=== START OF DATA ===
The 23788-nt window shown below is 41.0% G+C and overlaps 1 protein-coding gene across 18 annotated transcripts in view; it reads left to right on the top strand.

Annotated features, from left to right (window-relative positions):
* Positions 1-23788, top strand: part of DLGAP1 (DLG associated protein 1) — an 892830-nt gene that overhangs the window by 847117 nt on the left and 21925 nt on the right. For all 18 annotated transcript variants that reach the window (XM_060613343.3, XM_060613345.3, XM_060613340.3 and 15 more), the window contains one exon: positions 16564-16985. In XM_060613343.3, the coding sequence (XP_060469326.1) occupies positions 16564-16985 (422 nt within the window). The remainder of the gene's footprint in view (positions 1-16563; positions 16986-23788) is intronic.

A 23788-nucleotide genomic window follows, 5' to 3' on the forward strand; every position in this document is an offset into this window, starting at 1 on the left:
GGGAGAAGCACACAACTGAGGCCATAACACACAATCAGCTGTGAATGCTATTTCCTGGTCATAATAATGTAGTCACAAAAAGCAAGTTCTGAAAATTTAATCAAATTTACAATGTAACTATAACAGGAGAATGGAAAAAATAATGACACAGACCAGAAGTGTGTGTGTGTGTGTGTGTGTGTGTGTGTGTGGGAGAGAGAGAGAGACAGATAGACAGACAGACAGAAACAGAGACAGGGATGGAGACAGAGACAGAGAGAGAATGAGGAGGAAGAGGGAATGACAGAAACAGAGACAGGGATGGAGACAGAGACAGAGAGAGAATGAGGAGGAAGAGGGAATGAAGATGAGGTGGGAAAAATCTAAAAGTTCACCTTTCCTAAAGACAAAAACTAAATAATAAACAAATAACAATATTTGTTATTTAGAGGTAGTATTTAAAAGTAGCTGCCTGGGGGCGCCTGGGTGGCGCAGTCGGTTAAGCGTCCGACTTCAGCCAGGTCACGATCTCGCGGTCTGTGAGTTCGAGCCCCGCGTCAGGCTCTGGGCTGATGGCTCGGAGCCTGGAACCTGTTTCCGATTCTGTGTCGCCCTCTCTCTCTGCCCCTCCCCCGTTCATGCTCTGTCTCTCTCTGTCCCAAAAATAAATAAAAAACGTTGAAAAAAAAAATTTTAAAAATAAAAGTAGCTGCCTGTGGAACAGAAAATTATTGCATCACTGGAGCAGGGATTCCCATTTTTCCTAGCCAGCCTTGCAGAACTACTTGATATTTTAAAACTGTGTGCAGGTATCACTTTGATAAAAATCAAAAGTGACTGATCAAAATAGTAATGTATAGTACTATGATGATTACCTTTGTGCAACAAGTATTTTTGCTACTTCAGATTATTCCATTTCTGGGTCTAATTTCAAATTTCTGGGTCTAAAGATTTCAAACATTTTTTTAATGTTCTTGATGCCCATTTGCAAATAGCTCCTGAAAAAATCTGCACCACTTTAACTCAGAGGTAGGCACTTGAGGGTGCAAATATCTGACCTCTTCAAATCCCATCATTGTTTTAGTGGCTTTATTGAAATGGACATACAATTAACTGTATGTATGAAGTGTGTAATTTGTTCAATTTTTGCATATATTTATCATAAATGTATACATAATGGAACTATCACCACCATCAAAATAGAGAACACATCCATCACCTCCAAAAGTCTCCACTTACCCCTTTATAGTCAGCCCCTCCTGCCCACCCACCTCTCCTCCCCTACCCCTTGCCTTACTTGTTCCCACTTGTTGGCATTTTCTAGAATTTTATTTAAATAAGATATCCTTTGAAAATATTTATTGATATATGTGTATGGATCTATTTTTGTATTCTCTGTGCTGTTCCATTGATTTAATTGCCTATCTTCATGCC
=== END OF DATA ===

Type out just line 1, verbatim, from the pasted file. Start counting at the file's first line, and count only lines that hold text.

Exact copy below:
The 23788-nt window shown below is 41.0% G+C and overlaps 1 protein-coding gene across 18 annotated transcripts in view; it reads left to right on the top strand.